knapsack {adagio} | R Documentation |
Solves the 0-1 (binary) single knapsack problem.
knapsack(w, p, cap)
w |
integer vector of weights. |
p |
integer vector of profits. |
cap |
maximal capacity of the knapsack, integer too. |
knapsack
solves the 0-1, or: binary, single knapsack problem by
using the dynamic programming approach. The problem can be formulated as:
Maximize sum(x*p)
such that sum(x*w) <= cap
, where x
is a vector with x[i] == 0 or 1
.
Knapsack procedures can even solve subset sum problems, see the examples 3 and 3' below.
A list with components capacity
, profit
, and indices
.
HwB email: <hwborchers@googlemail.com>
Papadimitriou, C. H., and K. Steiglitz (1998). Combinatorial Optimization: Algorithms and Complexity. Dover Publications 1982, 1998.
Horowitz, E., and S. Sahni (1978). Fundamentals of Computer Algorithms. Computer Science Press, Rockville, ML.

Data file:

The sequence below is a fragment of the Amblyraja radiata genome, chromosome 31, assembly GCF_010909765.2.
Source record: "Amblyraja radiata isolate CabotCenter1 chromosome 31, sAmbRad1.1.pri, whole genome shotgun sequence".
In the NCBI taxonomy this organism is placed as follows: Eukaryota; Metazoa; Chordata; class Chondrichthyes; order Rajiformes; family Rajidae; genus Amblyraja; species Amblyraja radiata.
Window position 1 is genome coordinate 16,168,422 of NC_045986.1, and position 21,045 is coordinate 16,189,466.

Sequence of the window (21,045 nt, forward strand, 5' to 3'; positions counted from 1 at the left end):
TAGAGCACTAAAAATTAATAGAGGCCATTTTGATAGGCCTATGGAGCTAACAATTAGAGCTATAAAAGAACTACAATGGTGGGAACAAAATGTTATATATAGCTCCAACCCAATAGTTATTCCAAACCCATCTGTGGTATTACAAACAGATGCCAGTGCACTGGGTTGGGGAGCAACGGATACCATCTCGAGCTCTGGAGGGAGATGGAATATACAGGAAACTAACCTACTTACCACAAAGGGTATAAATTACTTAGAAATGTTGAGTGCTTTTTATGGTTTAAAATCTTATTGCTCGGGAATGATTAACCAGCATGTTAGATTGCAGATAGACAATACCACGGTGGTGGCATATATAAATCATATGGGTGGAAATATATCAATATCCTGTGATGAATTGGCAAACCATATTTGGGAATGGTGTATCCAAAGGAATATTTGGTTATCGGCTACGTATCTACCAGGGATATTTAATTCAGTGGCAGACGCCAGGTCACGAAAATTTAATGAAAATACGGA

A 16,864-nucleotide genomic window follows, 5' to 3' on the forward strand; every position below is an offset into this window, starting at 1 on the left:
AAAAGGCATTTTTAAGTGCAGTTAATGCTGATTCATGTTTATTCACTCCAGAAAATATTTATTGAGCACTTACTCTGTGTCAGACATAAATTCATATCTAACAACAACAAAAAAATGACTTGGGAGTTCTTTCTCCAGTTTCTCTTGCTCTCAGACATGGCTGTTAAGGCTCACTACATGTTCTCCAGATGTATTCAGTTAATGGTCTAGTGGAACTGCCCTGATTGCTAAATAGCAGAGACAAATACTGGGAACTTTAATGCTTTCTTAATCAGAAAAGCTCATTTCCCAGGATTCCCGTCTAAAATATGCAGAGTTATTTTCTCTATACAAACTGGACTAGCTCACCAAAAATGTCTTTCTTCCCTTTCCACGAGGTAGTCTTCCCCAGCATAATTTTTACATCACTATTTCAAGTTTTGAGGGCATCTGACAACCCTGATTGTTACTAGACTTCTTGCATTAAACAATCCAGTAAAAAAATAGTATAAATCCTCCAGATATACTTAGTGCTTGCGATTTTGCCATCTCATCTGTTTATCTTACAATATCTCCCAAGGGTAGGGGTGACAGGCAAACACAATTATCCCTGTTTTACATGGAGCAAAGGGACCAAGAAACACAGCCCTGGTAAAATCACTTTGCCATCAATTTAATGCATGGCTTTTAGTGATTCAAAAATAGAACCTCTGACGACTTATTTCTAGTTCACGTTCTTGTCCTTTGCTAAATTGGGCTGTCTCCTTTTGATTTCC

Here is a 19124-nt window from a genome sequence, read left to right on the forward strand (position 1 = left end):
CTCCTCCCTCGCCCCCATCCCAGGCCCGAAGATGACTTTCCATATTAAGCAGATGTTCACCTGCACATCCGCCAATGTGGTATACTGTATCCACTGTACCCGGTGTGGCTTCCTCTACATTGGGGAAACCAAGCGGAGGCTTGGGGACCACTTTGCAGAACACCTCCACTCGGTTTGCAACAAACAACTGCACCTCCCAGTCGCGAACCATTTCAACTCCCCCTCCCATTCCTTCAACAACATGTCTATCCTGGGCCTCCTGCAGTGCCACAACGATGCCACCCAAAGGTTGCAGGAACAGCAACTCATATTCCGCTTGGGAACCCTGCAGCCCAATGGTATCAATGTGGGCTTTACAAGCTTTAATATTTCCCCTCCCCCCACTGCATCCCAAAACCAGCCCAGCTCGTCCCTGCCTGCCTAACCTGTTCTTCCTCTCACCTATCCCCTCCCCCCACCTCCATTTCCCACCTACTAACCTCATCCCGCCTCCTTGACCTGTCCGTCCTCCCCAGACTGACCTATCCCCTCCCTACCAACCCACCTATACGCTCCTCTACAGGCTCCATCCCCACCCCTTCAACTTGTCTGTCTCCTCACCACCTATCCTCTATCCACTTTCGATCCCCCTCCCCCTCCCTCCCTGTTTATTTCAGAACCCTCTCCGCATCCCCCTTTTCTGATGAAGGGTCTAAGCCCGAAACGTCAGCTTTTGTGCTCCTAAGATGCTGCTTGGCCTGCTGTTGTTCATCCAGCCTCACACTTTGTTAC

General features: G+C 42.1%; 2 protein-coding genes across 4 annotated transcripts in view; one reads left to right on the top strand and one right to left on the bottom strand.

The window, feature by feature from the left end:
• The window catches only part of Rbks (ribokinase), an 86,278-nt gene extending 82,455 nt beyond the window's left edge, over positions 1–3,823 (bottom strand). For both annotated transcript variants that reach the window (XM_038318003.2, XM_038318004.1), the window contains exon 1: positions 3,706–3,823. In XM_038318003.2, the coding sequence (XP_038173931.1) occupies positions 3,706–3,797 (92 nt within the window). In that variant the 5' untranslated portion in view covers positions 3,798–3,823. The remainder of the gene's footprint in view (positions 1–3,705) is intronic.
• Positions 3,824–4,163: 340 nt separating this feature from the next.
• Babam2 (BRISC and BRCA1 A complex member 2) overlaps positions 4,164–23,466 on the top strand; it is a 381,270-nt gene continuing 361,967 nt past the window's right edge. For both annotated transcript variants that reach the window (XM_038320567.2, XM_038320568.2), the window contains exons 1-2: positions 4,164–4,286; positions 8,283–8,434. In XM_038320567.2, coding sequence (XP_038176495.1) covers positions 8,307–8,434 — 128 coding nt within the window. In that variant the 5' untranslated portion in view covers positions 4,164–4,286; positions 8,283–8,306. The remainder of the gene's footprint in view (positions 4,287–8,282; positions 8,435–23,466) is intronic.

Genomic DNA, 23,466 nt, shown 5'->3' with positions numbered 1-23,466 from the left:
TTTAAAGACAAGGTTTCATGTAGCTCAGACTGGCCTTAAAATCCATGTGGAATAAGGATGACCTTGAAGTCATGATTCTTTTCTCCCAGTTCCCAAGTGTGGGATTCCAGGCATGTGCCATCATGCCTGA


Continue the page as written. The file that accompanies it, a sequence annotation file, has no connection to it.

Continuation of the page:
knapsack::knapsack
# Example 1
p <- c(15, 100, 90, 60, 40, 15, 10, 1)
w <- c( 2, 20, 20, 30, 40, 30, 60, 10)
cap <- 102
(is <- knapsack(w, p, cap))
# [1] 1 2 3 4 6 , capacity 102 and total profit 280
## Example 2
p <- c(70, 20, 39, 37, 7, 5, 10)
w <- c(31, 10, 20, 19, 4, 3, 6)
cap <- 50
(is <- knapsack(w, p, cap))
# [1] 1 4 , capacity 50 and total profit 107
## Not run:
## Example 3: subset sum
p <- seq(2, 44, by = 2)^2
w <- p
is <- knapsack(w, p, 2012)
p[is$indices] # 16 36 64 144 196 256 324 400 576
## Example 3': maximize number of items
# w <- seq(2, 44, by = 2)^2
# p <- numeric(22) + 1
# is <- knapsack(w, p, 2012)
## Example 4 from Rosetta Code:
w = c( 9, 13, 153, 50, 15, 68, 27, 39, 23, 52, 11,
32, 24, 48, 73, 42, 43, 22, 7, 18, 4, 30)
p = c(150, 35, 200, 160, 60, 45, 60, 40, 30, 10, 70,
30, 15, 10, 40, 70, 75, 80, 20, 12, 50, 10)
cap = 400
system.time(is <- knapsack(w, p, cap)) # 0.001 sec
## End(Not run)